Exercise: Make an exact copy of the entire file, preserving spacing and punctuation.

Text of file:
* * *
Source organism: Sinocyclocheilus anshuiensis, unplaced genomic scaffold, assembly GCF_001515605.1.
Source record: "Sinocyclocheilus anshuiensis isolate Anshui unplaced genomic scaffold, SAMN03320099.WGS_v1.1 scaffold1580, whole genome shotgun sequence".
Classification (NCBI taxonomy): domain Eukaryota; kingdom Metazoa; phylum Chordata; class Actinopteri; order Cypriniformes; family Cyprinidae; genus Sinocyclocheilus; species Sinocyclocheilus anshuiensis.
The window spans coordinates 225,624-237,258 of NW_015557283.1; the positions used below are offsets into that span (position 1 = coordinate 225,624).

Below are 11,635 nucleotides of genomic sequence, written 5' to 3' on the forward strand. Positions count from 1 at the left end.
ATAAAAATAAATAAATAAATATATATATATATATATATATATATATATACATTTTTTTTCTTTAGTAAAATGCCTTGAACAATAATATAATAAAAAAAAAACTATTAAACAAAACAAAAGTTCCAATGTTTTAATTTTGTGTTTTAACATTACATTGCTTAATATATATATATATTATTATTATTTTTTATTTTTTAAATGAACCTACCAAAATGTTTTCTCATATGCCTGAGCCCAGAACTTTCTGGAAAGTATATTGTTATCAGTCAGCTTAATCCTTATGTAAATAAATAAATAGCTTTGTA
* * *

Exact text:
Source organism: Sinocyclocheilus anshuiensis, unplaced genomic scaffold, assembly GCF_001515605.1.
Source record: "Sinocyclocheilus anshuiensis isolate Anshui unplaced genomic scaffold, SAMN03320099.WGS_v1.1 scaffold1580, whole genome shotgun sequence".
Classification (NCBI taxonomy): domain Eukaryota; kingdom Metazoa; phylum Chordata; class Actinopteri; order Cypriniformes; family Cyprinidae; genus Sinocyclocheilus; species Sinocyclocheilus anshuiensis.
The window spans coordinates 225,624-237,258 of NW_015557283.1; the positions used below are offsets into that span (position 1 = coordinate 225,624).

Below are 11,635 nucleotides of genomic sequence, written 5' to 3' on the forward strand. Positions count from 1 at the left end.
ATAAAAATAAATAAATAAATATATATATATATATATATATATATATATACATTTTTTTTCTTTAGTAAAATGCCTTGAACAATAATATAATAAAAAAAAAACTATTAAACAAAACAAAAGTTCCAATGTTTTAATTTTGTGTTTTAACATTACATTGCTTAATATATATATATATTATTATTATTTTTTATTTTTTAAATGAACCTACCAAAATGTTTTCTCATATGCCTGAGCCCAGAACTTTCTGGAAAGTATATTGTTATCAGTCAGCTTAATCCTTATGTAAATAAATAAATAGCTTTGTA